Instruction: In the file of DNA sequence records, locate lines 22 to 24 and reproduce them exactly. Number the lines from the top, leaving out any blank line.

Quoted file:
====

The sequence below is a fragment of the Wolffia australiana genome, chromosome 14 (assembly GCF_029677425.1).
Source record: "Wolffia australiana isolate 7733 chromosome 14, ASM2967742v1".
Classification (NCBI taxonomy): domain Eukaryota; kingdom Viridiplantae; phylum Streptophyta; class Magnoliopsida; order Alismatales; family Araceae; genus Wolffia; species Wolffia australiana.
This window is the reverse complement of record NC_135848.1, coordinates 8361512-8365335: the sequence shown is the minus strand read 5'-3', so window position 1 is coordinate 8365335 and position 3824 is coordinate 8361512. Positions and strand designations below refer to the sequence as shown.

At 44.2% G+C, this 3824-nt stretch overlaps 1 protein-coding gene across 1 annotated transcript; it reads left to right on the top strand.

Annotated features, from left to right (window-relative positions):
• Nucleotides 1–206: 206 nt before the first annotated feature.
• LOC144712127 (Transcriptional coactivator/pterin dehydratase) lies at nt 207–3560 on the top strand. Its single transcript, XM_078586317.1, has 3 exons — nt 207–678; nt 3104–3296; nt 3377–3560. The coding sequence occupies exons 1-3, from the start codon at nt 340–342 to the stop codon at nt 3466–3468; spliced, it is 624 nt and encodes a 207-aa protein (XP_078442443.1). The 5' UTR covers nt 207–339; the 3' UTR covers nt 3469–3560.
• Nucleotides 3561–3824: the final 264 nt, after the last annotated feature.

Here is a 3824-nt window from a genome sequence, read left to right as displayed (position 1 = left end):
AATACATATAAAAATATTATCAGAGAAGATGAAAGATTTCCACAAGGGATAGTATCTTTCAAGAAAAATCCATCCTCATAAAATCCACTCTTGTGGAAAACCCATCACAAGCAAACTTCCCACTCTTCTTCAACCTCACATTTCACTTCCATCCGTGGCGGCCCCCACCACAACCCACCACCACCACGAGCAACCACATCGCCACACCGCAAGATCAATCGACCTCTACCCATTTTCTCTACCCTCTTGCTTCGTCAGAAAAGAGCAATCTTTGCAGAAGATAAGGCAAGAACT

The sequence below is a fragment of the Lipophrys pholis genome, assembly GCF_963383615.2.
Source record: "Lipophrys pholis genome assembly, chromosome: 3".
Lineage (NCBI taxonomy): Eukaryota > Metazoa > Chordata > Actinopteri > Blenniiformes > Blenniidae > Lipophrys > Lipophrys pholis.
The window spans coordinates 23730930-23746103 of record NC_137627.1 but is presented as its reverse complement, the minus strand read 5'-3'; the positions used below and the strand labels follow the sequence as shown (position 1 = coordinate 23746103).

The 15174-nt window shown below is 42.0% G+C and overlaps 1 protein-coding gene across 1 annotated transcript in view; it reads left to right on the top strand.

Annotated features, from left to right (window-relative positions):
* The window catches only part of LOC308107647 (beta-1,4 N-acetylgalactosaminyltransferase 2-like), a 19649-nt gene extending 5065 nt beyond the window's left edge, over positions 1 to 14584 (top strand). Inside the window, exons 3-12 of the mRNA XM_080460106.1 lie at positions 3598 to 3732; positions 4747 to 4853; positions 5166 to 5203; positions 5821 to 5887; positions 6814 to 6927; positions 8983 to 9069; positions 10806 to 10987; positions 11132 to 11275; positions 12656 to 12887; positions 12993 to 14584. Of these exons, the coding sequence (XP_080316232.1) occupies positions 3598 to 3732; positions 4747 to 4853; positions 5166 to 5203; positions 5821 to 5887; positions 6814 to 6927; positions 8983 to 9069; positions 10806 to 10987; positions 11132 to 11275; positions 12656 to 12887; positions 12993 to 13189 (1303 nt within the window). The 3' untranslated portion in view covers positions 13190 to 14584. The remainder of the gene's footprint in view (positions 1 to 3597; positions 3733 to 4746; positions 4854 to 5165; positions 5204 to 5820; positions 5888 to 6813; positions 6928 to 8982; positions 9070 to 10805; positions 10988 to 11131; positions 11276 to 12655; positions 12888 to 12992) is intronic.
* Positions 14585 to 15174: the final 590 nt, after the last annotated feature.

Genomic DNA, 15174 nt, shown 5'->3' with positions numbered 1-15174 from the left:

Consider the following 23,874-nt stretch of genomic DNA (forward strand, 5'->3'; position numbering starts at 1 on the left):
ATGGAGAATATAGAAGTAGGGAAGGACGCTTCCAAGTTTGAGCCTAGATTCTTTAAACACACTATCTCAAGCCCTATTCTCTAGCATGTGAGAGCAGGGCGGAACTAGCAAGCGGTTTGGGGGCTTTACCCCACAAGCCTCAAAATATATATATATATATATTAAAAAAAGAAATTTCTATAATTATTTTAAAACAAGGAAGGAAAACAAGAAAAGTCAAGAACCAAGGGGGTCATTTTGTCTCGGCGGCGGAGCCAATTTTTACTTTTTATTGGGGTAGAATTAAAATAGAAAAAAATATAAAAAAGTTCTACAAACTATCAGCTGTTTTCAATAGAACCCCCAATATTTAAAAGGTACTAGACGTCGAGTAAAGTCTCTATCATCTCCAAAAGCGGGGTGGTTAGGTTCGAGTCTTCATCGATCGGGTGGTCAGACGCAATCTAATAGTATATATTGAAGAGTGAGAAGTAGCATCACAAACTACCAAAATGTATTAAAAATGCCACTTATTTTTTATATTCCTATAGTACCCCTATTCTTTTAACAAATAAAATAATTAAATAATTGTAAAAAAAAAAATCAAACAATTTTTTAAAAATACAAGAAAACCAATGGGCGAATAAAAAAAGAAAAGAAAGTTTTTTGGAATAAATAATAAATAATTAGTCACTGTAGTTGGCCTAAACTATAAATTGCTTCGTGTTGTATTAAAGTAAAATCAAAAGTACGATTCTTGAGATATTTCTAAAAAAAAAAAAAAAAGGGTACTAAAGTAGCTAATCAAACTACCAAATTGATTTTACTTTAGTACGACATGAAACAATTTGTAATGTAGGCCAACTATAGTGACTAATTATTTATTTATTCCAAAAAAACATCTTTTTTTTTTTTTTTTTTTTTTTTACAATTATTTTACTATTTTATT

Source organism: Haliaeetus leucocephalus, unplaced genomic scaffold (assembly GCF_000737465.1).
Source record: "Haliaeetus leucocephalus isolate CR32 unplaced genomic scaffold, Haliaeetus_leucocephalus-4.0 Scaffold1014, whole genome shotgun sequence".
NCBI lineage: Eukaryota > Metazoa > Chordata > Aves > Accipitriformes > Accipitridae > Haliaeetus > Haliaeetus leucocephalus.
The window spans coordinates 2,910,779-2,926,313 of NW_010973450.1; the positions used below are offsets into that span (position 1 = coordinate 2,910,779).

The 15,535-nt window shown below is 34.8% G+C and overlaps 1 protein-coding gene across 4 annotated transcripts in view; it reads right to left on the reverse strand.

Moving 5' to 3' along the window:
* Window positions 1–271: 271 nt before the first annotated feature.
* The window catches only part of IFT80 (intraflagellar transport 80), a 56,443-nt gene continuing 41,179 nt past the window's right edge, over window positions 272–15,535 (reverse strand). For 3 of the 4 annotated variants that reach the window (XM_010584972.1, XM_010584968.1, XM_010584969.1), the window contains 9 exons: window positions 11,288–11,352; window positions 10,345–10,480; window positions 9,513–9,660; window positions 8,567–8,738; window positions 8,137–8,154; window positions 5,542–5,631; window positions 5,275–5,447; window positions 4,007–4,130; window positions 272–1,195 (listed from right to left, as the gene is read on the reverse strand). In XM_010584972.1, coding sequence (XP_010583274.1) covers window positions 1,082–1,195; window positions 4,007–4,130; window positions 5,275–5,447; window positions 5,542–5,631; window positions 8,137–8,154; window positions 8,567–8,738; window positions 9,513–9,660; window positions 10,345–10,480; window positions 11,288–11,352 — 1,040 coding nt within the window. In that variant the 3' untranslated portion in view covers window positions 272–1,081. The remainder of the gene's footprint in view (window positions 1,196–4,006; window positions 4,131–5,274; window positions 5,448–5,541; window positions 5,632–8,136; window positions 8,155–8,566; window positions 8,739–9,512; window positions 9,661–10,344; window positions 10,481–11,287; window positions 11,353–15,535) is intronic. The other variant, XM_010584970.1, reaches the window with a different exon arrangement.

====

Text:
ATGGAGAATATAGAAGTAGGGAAGGACGCTTCCAAGTTTGAGCCTAGATTCTTTAAACACACTATCTCAAGCCCTATTCTCTAGCATGTGAGAGCAGGGCGGAACTAGCAAGCGGTTTGGGGGCTTTACCCCACAAGCCTCAAAATATATATATATATATATTAAAAAAAGAAATTTCTATAATTATTTTAAAACAAGGAAGGAAAACAAGAAAAGTCAAGAACCAAGGGGGTCATTTTGTCTCGGCGGCGGAGCCAATTTTTACTTTTTATTGGGGTAGAATTAAAATAGAAAAAAATATAAAAAAGTTCTACAAACTATCAGCTGTTTTCAATAGAACCCCCAATATTTAAAAGGTACTAGACGTCGAGTAAAGTCTCTATCATCTCCAAAAGCGGGGTGGTTAGGTTCGAGTCTTCATCGATCGGGTGGTCAGACGCAATCTAATAGTATATATTGAAGAGTGAGAAGTAGCATCACAAACTACCAAAATGTATTAAAAATGCCACTTATTTTTTATATTCCTATAGTACCCCTATTCTTTTAACAAATAAAATAATTAAATAATTGTAAAAAAAAAAATCAAACAATTTTTTAAAAATACAAGAAAACCAATGGGCGAATAAAAAAAGAAAAGAAAGTTTTTTGGAATAAATAATAAATAATTAGTCACTGTAGTTGGCCTAAACTATAAATTGCTTCGTGTTGTATTAAAGTAAAATCAAAAGTACGATTCTTGAGATATTTCTAAAAAAAAAAAAAAAAGGGTACTAAAGTAGCTAATCAAACTACCAAATTGATTTTACTTTAGTACGACATGAAACAATTTGTAATGTAGGCCAACTATAGTGACTAATTATTTATTTATTCCAAAAAAACATCTTTTTTTTTTTTTTTTTTTTTTTTACAATTATTTTACTATTTTATT

Source organism: Haliaeetus leucocephalus, unplaced genomic scaffold (assembly GCF_000737465.1).
Source record: "Haliaeetus leucocephalus isolate CR32 unplaced genomic scaffold, Haliaeetus_leucocephalus-4.0 Scaffold1014, whole genome shotgun sequence".